"Reasonably Necessary": Ayestas v. Davis and Capital Defense Funding for Federal Habeas Proceedings
On October 30, 2017, the U.S. Supreme Court heard oral argument about the availability of funding for capital defense investigations in Ayestas v. Davis. The specific issue before the Court was whether 18 U.S.C. § 3599(f) allows courts to order funding for federal habeas counsel to investigate and develop ineffective-assistance-of-counsel claims not raised by state habeas counsel. The Court’s answer will affect the ability of death-row inmates to use federal habeas petitions to challenge the effectiveness of their trial counsel.
In 1997, Carlos Ayestas was convicted and sentenced to death by a Texas state court for his alleged role in a 1995 robbery that culminated in a murder. In 2009, having exhausted direct appeal and state habeas procedures, Ayestas filed a federal habeas petition that raised several new arguments for relief from his sentence, including a claim regarding ineffective assistance of his counsel at trial. Ayestas moved the court for funding to investigate and develop this claim, describing his trial counsel’s limited mitigation investigation and their failure to consult with any mental health experts despite Ayestas’ known history of severe substance abuse. Ayestas argued that by failing to conduct a reasonable mitigation investigation, trial counsel violated his Sixth Amendment right to effective counsel. Section 3599(f) of the Criminal Justice Act provides that on “finding that investigative, expert, or other services are reasonably necessary for the representation of the defendant . . . the court may authorize the defendant’s attorneys to obtain such services on behalf of the defendant and, if so authorized, shall order the payment of fees and expenses therefor.”
The law is unsettled regarding the availability of funding for resources for federal habeas counsel. In 2003, the Court ruled in Wiggins v. Smith (2003) that defense counsel’s failure to conduct reasonably necessary mitigation investigations in advance of sentencing proceedings in capital cases could raise a cognizable ineffectiveness-of-counsel claim. Later, in 2013, the Court ruled in Trevino v. Thaler (2013) that ineffective assistance of state post-conviction counsel could excuse a petitioner’s failure to raise an ineffective assistance claim before federal habeas proceedings.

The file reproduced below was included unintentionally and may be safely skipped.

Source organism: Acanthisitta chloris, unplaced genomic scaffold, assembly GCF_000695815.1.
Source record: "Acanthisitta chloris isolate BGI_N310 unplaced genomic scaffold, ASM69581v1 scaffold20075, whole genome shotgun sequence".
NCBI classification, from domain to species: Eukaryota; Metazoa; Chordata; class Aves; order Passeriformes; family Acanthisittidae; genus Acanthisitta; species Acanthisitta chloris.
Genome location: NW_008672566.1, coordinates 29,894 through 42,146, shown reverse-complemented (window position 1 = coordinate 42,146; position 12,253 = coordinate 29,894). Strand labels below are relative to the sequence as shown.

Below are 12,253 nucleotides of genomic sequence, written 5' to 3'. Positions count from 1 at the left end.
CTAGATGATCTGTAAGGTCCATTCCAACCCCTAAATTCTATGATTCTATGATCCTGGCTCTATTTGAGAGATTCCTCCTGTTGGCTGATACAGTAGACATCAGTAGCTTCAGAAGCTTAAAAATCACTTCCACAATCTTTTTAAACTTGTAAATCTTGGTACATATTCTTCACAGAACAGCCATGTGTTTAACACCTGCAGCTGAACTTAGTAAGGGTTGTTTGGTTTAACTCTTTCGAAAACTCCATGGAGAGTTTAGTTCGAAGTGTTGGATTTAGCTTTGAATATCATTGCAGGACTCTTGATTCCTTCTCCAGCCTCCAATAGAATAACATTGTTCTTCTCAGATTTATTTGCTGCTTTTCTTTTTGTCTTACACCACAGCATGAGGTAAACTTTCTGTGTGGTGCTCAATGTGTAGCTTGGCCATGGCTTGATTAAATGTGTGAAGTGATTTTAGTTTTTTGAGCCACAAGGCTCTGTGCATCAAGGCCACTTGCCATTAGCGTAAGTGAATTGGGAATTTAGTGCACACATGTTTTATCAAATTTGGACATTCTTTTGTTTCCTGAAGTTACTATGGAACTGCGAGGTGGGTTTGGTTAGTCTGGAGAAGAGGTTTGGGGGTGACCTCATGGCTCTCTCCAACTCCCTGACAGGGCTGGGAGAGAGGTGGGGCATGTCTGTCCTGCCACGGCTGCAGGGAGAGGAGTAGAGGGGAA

The question of funding for habeas claims remains open, however. In Ayestas’ case, the Fifth Circuit held that, in order to show that funding for investigative resources was “reasonably necessary,” a petitioner challenging his sentence based on ineffective assistance of counsel has to make a “substantiated argument, not speculation, about what the prior counsel did or omitted doing.” In other words, to obtain resources, federal habeas counsel would have to prove what mitigating facts trial counsel failed to uncover—without having any resources to do so. This seems to be an impossible burden to meet. Texas’ Response Brief argues that denial of funding is not reviewable because it is an “administrative function” and not an exercise of Article III judicial power. Seeming to ignore the Court’s ruling in Trevino, Texas asserts that the Antiterrorism and Effective Death Penalty Act’s prohibition on new evidence in federal habeas petitions necessarily bars funding for mitigation investigations at the habeas stage. Simply put, their claim is that mitigation investigations cannot be “reasonably necessary” at the federal habeas stage because any new evidence uncovered would not be admissible.